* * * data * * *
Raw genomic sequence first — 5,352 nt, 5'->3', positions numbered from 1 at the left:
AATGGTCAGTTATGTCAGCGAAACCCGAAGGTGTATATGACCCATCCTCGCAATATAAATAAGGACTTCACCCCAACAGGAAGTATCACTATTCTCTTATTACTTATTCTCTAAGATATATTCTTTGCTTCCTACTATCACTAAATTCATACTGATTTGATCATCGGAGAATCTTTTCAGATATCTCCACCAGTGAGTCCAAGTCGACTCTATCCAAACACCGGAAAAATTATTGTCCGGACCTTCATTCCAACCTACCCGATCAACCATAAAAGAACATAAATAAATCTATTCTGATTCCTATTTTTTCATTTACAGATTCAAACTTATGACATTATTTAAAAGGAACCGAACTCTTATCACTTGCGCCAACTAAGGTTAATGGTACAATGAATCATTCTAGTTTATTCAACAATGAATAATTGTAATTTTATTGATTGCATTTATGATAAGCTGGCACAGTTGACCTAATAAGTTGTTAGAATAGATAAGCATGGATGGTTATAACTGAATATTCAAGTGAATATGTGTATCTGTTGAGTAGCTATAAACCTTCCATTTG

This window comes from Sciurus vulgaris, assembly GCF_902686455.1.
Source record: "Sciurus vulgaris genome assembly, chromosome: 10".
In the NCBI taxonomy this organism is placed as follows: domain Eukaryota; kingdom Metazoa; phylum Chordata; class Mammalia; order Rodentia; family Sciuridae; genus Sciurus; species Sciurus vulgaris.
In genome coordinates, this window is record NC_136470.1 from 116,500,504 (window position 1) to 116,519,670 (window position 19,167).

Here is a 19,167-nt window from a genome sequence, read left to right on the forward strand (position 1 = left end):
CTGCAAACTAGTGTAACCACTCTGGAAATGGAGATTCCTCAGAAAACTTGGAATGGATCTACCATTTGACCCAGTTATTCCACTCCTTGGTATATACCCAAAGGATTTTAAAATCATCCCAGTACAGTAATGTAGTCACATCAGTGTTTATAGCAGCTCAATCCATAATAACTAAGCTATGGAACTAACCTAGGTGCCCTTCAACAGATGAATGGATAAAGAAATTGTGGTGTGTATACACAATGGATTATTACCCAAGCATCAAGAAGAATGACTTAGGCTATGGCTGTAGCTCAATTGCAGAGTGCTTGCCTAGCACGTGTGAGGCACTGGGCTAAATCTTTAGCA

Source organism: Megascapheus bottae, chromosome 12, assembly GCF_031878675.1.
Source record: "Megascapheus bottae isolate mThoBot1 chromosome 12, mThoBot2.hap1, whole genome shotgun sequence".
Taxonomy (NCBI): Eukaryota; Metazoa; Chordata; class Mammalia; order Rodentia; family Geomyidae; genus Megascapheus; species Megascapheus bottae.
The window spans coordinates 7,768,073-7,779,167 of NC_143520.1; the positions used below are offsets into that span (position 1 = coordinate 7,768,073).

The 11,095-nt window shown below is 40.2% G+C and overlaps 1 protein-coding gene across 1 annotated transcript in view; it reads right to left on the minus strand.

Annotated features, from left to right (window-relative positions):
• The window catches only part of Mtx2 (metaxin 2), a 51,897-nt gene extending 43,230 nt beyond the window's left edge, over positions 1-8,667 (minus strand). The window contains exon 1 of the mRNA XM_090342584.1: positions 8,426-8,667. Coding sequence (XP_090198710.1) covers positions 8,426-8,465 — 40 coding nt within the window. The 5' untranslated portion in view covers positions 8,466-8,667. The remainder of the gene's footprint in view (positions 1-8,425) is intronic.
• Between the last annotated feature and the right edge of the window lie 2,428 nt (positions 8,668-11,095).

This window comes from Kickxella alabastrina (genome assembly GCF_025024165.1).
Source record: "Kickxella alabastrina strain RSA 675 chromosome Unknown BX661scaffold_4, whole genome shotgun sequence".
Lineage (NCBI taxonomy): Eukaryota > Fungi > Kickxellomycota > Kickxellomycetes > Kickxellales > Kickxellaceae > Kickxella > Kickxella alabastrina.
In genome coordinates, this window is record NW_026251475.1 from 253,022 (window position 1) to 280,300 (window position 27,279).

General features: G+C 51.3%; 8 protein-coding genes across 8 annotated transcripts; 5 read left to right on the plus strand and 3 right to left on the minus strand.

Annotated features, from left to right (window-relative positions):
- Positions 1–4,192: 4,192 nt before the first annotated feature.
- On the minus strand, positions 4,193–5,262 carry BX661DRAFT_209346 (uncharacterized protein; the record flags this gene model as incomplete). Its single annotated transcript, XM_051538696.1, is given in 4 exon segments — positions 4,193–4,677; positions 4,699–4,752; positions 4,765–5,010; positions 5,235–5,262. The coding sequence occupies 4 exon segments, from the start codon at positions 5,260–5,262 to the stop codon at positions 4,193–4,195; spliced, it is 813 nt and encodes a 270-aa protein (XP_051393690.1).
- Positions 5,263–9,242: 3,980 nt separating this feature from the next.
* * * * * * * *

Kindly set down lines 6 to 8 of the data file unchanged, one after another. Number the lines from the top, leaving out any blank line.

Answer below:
In genome coordinates, this window is record NC_136470.1 from 116,500,504 (window position 1) to 116,519,670 (window position 19,167).

Here is a 19,167-nt window from a genome sequence, read left to right on the forward strand (position 1 = left end):
CTGCAAACTAGTGTAACCACTCTGGAAATGGAGATTCCTCAGAAAACTTGGAATGGATCTACCATTTGACCCAGTTATTCCACTCCTTGGTATATACCCAAAGGATTTTAAAATCATCCCAGTACAGTAATGTAGTCACATCAGTGTTTATAGCAGCTCAATCCATAATAACTAAGCTATGGAACTAACCTAGGTGCCCTTCAACAGATGAATGGATAAAGAAATTGTGGTGTGTATACACAATGGATTATTACCCAAGCATCAAGAAGAATGACTTAGGCTATGGCTGTAGCTCAATTGCAGAGTGCTTGCCTAGCACGTGTGAGGCACTGGGCTAAATCTTTAGCA